Deploy MariaDB 11.2.2 using Docker Compose, Behind Caddy 2.7.6

Deploy MariaDB 11.2.2 using Docker Compose, Behind Caddy 2.7.6

MariaDB turns data into structured information in a wide array of applications, ranging from banking to websites. It is an enhanced, drop-in replacement for MySQL.

Previously I deployed MariaDB in docker swarm environment. You can check the article here.

Today I am going to show you how to deploy MariaDB 111.2.2 using docker compose behind Caddy proxy. Here we are not exposing the MariaDB service to the external. It is available only to the internal services or applications.

Lets start with the actual deployment…

MariaDB turns data into structured information in a wide array of applications, ranging from banking to websites. It is an enhanced, drop-in replacement for MySQL.

MariaDB is used because it is fast, scalable and robust, with a rich ecosystem of storage engines, plugins and many other tools make it very versatile for a wide variety of use cases.


Please make sure you should fulfill the below requirements before proceeding to the actual deployment.

  1. Ubuntu latest server (any Linux flavor works but I am using Ubuntu here).
  2. Docker and Docker Compose installed on the Ubuntu Server.

Introduction to MariaDB

MariaDB is one of the most popular database servers in the world. It’s a fork of MySQL, made by the original developers of MySQL.

MariaDB is guaranteed to stay open source. Notable users include Wikipedia, and Google.

MariaDB is developed as open-source software and as a relational database, it provides an SQL interface for accessing data.

The latest versions of MariaDB also include GIS and JSON features.

You can find more about MariaDB here.

Secure MariaDB Environment

MariaDB Docker images have typically offered various ways to set the MySQL root password, where some methods are recommended over others.

Ways to set passwords…

  1. Specify MYSQL_ROOT_PASSWORD and MYSQL_PASSWORD in environment variable section in compose file.
  2. Mounting a password file into the container and have MYSQL_ROOT_PASSWORD, MYSQL_PASSWORD, MYSQL_ROOT_HOST, MYSQL_DATABASE and MYSQL_USER in it.
  3. Specify MYSQL_RANDOM_ROOT_PASSWORD in environment variable section to have MariaDB generate a random root password. The generated root password will be printed to stdout (GENERATED ROOT PASSWORD: .....). Recommended method
  4. Docker Secrets – Secrets are securely stored in an encrypted Raft log and replicated to other nodes in the cluster. Recommended method

We use Docker Secrets method for passing required password values to MariaDB Container.

Specifying MYSQL_ROOT_PASSWORD in environment variable is the least secure option. The environment variables are exposed to both the host system and to the container itself, leaving the password at very high risk of exposure.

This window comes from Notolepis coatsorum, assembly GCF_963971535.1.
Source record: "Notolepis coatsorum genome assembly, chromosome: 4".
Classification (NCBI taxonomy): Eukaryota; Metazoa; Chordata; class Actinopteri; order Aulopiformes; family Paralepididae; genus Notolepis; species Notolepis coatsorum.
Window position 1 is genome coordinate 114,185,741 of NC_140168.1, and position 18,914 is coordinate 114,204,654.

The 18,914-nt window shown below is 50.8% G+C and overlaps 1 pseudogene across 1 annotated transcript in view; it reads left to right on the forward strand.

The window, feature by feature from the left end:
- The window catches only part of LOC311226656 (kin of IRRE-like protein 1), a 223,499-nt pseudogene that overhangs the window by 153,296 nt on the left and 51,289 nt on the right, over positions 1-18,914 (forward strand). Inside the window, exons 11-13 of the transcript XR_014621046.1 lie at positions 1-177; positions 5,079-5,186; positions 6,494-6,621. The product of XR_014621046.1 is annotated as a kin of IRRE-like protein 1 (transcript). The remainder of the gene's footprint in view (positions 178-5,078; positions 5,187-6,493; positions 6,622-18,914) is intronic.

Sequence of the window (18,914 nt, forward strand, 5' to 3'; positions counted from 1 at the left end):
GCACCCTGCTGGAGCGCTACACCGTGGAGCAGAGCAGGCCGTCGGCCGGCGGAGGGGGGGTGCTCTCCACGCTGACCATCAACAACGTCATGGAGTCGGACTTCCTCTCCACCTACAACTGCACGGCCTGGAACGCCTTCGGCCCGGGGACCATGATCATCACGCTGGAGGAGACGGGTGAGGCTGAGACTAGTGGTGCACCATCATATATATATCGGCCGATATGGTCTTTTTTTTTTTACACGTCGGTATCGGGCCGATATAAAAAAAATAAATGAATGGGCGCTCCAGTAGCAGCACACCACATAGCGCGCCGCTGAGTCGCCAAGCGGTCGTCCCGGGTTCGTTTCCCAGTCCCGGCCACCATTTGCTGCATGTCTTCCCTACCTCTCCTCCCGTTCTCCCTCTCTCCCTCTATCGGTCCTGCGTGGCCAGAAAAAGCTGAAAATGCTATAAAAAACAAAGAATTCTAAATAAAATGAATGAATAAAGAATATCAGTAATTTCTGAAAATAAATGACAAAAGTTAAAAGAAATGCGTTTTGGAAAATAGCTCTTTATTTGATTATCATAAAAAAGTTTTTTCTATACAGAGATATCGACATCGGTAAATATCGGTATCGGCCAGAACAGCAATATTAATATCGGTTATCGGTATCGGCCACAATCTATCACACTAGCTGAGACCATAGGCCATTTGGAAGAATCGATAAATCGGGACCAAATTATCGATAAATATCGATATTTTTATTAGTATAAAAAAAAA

Mounting a password file will avoid some of the exposure, but the file would still have to be stored on the host system. Not really ideal.

Docker introduced a new mechanism for managing sensitive data with Docker Secrets in version 1.13. Click here to get an overview of it.

Setting up containers with secrets in Docker Compose is straightforward. We’ll specify our secrets in the environment variable section, and tell MariaDB to use those secrets after the container starts.

MariaDB Custom Configuration File

The startup configuration is specified in the file /etc/mysql/my.cnf, and that file in turn includes any files found in the /etc/mysql/conf.d directory that end with .cnf. Settings in files in this directory will augment and/or override settings in /etc/mysql/my.cnf. If you want to use a customized MySQL configuration, you can create your alternative configuration file in a directory on the host machine and then mount that directory location as /etc/mysql/conf.d inside the mariadb container.

If /my/custom/config-file.cnf is the path and name of your custom configuration file, you can start your mariadb container with the directory path of the custom config file.

You have to mount only the directory path of the custom config file like the command below:

version: "3.7"
    image: mariadb:latest
      - /my/custom:/etc/mysql/conf.d

This will start a new container mariadb where the MariaDB instance uses the combined startup settings from /etc/mysql/my.cnf and /etc/mysql/conf.d/config-file.cnf with settings from the latter taking precedence.

MariaDB without Configuration File

Many configuration options can be passed as flags to mysqld. This will give you the flexibility to customize the container without needing a cnf file.

For example, if you want to change the default encoding and collation for all tables to use UTF-8 (utf8mb4). Also wait_timeout, interactive_timeout and max_allowed_packet settings for the container. Just include the values in command key as described in below code:

version: "3.7"
    image: mariadb:latest
    command: "mariadb", "--character-set-server=utf8mb4", "--collation-server=utf8mb4_unicode_ci", "--wait_timeout=28800", "--interactive_timeout=28800", "--max_allowed_packet=256M"]